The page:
The gap between male and female life expectancy has also decreased. Most recently (2014-16), a baby girl born in Scotland could expect to live for 81.2 years and a baby boy could expect to live until he was 77.1 years.
Tim Ellis, the Registrar General of Scotland, said: "Whilst it is good news that people in Scotland are living longer, recent trends show the increase in life expectancy has been slowing in Scotland as well as the rest of the UK.”
Life expectancy for those born in 2014-2016 was 77.1 years for males and 81.2 years for females.
Over the past 35 years life expectancy in Scotland has increased by 8.0 years for males and 5.9 years for females.
Female life expectancy has remained higher than male life expectancy throughout the last 35 years. However, the gap between them has decreased from 6.2 years for people born in 1980-1982 to 4.1 years for people born in 2014-2016
The 2014-based population projections for Scotland project that life expectancy will continue to increase, reaching 82.3 years for males and 85.0 years for females by 2039.
Between 2013-2015 and 2014-2016 life expectancy remained virtually unchanged. Life expectancy at birth increased by 0.01 years for females and decreased by 0.02 years for males.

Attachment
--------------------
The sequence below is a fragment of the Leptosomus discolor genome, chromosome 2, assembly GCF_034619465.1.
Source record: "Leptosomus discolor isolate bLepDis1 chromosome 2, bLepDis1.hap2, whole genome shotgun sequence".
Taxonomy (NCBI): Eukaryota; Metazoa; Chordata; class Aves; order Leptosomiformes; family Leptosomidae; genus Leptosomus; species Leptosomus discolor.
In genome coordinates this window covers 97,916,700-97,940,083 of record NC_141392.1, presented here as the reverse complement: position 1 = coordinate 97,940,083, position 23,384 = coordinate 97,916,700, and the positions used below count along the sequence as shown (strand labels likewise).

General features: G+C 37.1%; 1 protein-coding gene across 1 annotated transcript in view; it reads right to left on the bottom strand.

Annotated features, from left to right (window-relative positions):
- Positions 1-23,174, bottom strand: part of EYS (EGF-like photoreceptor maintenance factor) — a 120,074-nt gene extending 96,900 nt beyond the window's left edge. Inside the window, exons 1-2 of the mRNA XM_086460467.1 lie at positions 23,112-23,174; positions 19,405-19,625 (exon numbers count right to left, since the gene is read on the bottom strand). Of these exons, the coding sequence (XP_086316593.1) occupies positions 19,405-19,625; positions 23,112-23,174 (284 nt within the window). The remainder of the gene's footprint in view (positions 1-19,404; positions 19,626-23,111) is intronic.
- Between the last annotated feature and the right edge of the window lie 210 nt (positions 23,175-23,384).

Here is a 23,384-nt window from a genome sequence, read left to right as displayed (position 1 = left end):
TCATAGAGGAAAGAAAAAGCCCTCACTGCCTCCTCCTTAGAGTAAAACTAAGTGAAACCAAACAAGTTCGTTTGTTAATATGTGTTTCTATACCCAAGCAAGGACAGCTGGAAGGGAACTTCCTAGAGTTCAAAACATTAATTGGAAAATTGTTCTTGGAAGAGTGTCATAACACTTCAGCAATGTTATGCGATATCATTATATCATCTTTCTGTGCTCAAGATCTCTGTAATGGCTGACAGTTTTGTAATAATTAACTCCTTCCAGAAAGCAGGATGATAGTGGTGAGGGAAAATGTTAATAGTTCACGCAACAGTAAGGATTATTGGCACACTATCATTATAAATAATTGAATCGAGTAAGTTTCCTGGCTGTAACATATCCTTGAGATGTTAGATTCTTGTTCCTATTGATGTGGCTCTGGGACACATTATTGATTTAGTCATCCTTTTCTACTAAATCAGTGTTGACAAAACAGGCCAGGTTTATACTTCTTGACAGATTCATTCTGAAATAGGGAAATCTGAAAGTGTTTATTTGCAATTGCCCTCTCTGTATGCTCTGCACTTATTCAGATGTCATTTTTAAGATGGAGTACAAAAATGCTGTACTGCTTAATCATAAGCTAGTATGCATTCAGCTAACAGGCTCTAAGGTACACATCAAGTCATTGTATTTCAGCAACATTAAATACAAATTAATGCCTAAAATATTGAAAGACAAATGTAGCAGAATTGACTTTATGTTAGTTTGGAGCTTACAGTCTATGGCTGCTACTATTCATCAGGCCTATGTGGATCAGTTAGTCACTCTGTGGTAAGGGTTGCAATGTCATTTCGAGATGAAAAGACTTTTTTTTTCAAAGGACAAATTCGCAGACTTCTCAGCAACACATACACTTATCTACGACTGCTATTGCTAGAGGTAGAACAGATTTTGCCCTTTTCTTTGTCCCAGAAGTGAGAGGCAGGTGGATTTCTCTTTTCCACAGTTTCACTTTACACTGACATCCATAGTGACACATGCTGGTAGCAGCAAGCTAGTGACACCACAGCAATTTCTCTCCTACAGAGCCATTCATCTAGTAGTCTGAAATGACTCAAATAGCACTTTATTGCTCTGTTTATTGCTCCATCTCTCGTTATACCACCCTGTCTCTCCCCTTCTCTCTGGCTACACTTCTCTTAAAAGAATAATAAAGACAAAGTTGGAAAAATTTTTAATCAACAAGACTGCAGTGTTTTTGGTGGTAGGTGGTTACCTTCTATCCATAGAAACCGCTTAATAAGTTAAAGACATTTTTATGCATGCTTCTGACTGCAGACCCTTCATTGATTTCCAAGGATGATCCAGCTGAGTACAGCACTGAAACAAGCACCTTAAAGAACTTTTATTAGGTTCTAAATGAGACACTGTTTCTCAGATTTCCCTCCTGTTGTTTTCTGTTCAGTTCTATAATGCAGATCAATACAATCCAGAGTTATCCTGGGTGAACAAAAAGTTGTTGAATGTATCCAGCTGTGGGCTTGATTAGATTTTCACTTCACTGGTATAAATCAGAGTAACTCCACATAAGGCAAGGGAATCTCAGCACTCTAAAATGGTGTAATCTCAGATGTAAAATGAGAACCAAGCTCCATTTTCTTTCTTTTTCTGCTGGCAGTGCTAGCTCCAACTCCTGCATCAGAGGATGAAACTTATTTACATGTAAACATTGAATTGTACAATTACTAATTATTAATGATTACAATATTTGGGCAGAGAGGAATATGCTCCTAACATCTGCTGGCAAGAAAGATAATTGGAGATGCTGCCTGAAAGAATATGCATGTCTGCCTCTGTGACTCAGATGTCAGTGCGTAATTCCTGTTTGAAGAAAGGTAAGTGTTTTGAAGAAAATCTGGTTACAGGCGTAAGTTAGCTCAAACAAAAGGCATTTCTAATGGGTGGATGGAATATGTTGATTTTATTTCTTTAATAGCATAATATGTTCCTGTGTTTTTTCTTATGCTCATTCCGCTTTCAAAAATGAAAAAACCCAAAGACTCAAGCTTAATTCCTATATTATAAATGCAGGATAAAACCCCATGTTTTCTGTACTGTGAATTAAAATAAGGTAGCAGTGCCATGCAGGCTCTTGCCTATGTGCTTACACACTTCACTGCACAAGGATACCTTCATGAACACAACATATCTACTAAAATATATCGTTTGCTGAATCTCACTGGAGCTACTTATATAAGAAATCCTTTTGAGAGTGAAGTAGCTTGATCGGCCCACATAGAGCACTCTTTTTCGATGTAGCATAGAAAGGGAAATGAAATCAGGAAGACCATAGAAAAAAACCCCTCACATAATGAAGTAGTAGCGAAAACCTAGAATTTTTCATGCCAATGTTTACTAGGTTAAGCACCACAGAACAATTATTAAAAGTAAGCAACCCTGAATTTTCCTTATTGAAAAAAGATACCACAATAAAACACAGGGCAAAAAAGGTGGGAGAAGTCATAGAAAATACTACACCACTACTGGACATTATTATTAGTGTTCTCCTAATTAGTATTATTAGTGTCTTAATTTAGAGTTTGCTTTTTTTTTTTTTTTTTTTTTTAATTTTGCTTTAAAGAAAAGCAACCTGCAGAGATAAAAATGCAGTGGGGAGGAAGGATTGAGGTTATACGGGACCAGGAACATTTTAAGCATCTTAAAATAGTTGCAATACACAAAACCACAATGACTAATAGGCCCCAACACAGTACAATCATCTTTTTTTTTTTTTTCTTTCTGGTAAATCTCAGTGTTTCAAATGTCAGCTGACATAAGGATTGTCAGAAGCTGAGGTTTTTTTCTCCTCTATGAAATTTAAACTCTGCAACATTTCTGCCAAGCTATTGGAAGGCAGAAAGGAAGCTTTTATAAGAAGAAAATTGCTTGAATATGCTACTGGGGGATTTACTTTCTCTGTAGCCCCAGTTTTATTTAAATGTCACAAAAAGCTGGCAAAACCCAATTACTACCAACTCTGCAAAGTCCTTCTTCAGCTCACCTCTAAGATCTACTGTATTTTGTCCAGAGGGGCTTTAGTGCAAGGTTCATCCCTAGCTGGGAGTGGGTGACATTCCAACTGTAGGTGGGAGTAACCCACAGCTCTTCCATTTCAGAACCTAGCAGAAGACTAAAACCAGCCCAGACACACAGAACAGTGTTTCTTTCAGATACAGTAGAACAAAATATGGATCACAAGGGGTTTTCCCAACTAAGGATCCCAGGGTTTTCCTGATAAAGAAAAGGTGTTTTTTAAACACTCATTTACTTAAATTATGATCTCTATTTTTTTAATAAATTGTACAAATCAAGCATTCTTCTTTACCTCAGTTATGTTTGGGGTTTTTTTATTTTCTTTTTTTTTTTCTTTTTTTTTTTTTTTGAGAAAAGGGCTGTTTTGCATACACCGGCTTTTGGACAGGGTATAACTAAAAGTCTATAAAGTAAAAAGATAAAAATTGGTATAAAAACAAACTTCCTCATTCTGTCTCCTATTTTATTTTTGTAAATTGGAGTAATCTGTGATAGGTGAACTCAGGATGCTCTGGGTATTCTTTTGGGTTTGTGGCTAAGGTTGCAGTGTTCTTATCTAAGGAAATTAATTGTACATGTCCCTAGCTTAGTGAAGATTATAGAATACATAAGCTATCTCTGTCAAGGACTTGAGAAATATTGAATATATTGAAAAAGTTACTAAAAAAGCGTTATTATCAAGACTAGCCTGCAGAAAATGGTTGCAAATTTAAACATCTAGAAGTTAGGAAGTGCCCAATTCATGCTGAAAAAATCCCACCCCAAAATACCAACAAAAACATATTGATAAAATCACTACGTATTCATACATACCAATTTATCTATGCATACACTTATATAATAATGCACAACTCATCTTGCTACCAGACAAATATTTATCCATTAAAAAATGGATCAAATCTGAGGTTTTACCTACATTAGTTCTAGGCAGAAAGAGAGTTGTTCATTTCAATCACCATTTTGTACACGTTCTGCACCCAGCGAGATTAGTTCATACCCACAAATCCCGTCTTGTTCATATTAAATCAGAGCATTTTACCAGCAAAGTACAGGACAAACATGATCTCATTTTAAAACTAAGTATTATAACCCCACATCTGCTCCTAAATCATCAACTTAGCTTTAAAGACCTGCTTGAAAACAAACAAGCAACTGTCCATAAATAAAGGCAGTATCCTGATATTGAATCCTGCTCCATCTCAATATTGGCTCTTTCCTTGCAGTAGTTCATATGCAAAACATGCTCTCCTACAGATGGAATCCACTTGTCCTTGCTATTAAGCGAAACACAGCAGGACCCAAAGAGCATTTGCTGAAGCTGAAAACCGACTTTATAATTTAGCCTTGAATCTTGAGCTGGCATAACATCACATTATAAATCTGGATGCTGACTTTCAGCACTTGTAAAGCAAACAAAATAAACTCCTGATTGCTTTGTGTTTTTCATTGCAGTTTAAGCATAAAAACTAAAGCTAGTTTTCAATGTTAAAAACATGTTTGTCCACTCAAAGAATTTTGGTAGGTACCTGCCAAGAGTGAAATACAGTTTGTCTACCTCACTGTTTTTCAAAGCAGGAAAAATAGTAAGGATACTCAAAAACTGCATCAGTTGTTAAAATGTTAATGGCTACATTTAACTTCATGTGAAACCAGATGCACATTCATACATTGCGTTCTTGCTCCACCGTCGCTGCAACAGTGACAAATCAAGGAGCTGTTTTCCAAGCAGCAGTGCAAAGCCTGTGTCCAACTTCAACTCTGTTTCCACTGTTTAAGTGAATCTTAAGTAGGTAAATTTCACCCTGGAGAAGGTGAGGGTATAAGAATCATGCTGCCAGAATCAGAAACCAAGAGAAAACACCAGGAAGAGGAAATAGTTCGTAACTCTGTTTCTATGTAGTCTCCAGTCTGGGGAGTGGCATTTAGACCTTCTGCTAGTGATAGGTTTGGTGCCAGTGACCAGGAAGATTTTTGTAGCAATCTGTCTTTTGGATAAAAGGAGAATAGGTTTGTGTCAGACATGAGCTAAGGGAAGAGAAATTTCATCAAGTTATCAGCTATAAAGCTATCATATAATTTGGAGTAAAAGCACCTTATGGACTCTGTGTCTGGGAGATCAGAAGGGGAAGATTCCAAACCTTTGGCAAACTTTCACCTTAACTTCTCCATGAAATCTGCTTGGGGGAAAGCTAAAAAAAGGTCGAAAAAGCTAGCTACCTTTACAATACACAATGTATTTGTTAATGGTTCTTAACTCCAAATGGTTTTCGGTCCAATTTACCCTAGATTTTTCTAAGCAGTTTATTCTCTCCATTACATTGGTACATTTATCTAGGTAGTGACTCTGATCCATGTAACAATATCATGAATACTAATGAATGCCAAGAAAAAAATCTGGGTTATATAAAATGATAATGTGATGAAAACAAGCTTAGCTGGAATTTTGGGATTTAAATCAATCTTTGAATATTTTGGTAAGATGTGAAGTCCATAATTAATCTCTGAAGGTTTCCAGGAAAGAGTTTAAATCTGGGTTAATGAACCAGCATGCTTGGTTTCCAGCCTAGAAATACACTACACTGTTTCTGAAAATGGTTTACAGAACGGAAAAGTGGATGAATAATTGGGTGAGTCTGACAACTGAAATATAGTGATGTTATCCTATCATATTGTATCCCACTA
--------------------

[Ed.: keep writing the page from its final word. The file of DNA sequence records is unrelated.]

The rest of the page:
There was also very little change between the 2012-2014 and 2013-2015 life expectancy estimates, indicating that life expectancy is stalling in Scotland.
Life expectancy at birth in Scotland is 2.1 years lower than the UK figure for males (79.2 years) and 1.7 years lower than the UK figure for females (82.9).
The figures also show estimate that in 2016 there were 910 centenarians living in Scotland, an increase of 57 per cent from the estimate of 580 in 2006.
The male centenarian population more than doubled (from 50 in 2006 to 120 in 2016), while the female population increased by 49 per cent (from 530 in 2006 to 790 in 2016).
There are many more women who live for over 100 years than men, reflecting the longer life expectancy of females. In 2016, there were 790 female centenarians (87 per cent of all centenarians) compared with 120 men aged 100 or over.
The ratio of male to female centenarians has increased to 15 men per 100 women in 2016 compared to 9 men per 100 women in 2006. This indicates that the gap between men and women’s life expectancy has decreased.
Since 2006, the number of centenarians relative to the rest of the population has increased from 1.1 to 1.7 centenarians for every 10,000 people in the total population in 2016.
The number of people aged 90 to 99 increased from 28,430 in 2006 to 40,160 in 2016, an increase of 41 per cent.